Photo: Rupert, one of our rescue donkeys, reckons there is plenty to be thankful for.
Along with the rest of the world, our lives changed unexpectedly and abruptly when hard lockdown was announced. In a state of disbelief and shock we had to handle cancellations of weddings and events, make arrangements with guests who were booked at our farm cottages, and find ways to negotiate the regulations around wine sales and transportation.
From one day to the next, the farm fell eerily quiet. No guests, no visiting conservationists or wine tourists, no casual workers or even friends or family were allowed to visit. Days suddenly seemed empty and filled with uncertainty.
Slowly but surely the land itself called us back to live in the present.
We had to get on with what the season demanded; tending and harvesting and making of products that could not wait. On an organic farm this is especially labour intensive and time consuming and it filled our days with hard work. We had to care for the animals, the farm and above all else, one another. The farm workers and their families that live on the farm needed our guidance and support, and we all became even closer as a community.
The olive harvest turned out to be exceptional and we were delighted with the quality of the olives and resulting oil. Made in the European tradition for taste and longevity, Dragonridge Extra Virgin Olive Oil is distinctive, with a particularly potent and quite peppery profile.
Soon after the olives, a bumper crop of organic lemons had to be harvested and processed. Johan and his team made delicious lemon marmalade, citrus cordials and started the lengthy, but rewarding process of making his renowned Limoncello. (All these products are available from the farm.)
To support our Fynbos community, the vegetable garden was resuscitated and we have all been enjoying farm-fresh, organic winter vegetables – including the wild guinea fowl that have been a bit destructive in their enthusiastic gardening.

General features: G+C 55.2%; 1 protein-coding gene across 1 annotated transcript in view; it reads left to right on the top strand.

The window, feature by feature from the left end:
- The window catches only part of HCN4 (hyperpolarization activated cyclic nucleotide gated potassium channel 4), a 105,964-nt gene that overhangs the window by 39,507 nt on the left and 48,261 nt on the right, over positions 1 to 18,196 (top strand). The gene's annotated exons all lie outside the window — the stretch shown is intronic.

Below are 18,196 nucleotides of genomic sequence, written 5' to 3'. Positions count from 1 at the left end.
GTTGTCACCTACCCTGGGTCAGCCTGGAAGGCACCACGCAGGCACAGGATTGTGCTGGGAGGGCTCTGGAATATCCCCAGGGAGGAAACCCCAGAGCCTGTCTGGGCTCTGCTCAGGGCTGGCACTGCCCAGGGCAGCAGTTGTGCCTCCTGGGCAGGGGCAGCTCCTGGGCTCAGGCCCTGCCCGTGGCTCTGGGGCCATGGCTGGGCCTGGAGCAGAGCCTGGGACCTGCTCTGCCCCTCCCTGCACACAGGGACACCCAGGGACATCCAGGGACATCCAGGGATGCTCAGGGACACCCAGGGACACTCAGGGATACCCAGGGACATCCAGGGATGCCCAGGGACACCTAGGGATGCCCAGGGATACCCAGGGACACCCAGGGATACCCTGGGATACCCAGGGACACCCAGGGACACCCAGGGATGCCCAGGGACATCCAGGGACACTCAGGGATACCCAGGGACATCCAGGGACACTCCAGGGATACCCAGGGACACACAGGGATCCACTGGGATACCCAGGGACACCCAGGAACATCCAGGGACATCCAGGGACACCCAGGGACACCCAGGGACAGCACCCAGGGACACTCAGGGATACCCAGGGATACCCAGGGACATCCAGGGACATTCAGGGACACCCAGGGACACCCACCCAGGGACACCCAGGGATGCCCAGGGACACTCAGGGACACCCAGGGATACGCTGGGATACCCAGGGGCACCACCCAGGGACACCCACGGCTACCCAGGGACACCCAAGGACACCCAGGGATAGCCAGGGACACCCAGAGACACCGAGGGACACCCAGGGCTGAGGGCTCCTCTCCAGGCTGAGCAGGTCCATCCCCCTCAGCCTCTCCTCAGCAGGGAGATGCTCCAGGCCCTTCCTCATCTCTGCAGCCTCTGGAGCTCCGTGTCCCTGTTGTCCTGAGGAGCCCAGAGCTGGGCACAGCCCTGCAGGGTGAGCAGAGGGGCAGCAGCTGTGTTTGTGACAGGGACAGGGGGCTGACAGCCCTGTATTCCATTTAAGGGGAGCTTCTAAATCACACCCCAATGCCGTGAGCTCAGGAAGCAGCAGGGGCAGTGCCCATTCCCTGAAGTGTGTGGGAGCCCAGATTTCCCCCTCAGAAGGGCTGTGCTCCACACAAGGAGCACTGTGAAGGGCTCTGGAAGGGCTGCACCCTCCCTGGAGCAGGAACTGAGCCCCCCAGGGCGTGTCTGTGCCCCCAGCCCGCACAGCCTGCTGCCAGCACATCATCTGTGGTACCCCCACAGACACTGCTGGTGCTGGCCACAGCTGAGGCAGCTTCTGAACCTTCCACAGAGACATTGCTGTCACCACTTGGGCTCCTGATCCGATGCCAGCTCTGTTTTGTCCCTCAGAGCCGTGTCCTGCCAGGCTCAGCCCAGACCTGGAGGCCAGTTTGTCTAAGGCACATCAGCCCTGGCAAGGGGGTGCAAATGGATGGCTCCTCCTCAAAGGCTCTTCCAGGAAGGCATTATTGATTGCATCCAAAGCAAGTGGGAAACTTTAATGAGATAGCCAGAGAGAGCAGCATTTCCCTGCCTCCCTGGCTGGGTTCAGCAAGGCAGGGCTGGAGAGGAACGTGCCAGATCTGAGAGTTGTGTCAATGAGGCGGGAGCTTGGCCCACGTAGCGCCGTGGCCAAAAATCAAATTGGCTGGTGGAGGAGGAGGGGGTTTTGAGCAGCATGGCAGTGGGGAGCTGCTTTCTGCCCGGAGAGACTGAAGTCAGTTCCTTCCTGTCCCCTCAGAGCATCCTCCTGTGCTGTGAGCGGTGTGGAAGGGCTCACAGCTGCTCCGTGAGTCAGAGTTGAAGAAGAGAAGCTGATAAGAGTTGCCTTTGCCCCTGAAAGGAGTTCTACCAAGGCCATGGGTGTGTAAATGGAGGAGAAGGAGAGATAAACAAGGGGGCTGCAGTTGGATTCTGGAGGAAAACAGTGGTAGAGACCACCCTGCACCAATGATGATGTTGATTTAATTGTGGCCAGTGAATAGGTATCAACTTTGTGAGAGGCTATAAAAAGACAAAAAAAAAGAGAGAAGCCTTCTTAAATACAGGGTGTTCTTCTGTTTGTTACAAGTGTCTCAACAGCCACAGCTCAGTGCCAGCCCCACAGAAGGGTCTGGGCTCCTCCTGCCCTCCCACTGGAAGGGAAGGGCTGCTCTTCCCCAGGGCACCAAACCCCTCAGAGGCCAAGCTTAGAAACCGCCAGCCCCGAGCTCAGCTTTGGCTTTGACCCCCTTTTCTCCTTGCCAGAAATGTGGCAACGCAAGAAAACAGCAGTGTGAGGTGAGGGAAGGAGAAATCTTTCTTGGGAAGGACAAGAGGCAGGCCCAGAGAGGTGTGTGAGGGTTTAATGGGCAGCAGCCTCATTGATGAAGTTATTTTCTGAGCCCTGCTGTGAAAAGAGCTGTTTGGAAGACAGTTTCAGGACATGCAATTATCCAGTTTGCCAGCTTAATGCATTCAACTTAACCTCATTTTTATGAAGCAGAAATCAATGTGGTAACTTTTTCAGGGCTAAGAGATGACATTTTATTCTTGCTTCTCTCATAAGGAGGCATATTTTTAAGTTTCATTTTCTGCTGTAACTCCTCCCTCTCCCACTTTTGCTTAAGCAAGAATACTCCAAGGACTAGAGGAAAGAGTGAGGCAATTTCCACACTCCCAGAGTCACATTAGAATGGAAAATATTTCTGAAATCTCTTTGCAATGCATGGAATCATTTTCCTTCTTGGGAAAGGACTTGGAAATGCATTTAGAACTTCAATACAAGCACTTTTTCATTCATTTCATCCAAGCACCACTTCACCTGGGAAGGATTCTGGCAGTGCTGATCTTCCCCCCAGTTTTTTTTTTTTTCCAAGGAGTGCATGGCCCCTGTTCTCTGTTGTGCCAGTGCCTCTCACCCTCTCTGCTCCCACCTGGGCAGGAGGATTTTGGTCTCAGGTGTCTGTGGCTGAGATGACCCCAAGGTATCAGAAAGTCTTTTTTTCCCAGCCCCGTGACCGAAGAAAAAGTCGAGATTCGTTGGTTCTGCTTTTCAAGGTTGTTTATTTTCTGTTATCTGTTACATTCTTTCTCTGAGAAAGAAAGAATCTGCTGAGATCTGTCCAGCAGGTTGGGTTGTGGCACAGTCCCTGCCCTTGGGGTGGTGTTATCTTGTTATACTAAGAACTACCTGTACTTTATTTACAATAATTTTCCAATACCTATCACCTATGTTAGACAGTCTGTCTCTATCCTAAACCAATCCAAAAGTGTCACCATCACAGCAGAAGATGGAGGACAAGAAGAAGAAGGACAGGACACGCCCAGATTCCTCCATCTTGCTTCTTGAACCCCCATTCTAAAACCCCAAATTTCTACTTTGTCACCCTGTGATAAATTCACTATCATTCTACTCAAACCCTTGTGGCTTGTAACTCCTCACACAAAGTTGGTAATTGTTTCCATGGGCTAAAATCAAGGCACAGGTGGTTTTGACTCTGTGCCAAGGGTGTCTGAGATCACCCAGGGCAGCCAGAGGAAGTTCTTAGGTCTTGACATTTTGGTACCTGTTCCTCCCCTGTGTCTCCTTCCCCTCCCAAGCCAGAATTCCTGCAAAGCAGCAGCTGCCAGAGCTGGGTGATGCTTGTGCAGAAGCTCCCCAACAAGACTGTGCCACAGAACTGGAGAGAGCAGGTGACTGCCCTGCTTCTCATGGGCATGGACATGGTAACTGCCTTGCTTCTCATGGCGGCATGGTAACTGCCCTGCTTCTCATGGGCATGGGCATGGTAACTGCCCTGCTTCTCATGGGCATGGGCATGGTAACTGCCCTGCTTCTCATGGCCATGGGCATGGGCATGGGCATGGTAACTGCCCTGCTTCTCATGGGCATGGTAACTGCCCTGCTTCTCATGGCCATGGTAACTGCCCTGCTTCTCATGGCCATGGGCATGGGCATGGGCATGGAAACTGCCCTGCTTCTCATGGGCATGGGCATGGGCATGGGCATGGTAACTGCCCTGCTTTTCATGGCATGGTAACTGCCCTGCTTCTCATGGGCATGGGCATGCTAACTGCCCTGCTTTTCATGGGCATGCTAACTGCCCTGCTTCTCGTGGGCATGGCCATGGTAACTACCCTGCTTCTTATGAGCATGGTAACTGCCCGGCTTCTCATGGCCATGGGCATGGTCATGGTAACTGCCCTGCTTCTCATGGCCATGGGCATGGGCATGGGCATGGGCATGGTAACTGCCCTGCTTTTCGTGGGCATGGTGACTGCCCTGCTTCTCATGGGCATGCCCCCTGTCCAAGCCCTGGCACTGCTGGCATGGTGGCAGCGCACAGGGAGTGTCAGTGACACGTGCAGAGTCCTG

Johan used idle hours to teach staff members some cooking skills and to bake bread. Glorious aromas and much laughter have been wafting from De Perdestal’s kitchen where the lessons take place.
The cold of winter is the time that weeding and pruning of the vineyards have to be done. With our organic philosophy, weeding at the feet of the vines is done by hand and spade, as we do not use any herbicides or pesticides. Pruning is also done by hand to ready the vines for the appearance of buds with the onset of warmer weather.
With the relaxation of some of the travel regulations, we could welcome guests again. People were desperate to get out of the city and come to the farm with its wide open spaces and fresh air. This reminded us again how incredibly fortunate we are to live where we do.
Our self-catering farm cottages and houses are spaced quite far apart, so it is relatively easy to observe social distancing precautions. For the safety and reassurance of staff and guests, strict COVID-19 measures have been put in place on the farm at all of our guest accommodation and shared areas.
It is a pleasure to once again receive visitors and share the freedom and tranquility of Fynbos Estate. The farm is heaven for kids and some of the houses are pet friendly. It is a beautiful time of year in the Swartland and the hiking and mountain bike trails into the nature reserve are spectacularly rewarding. Come visit!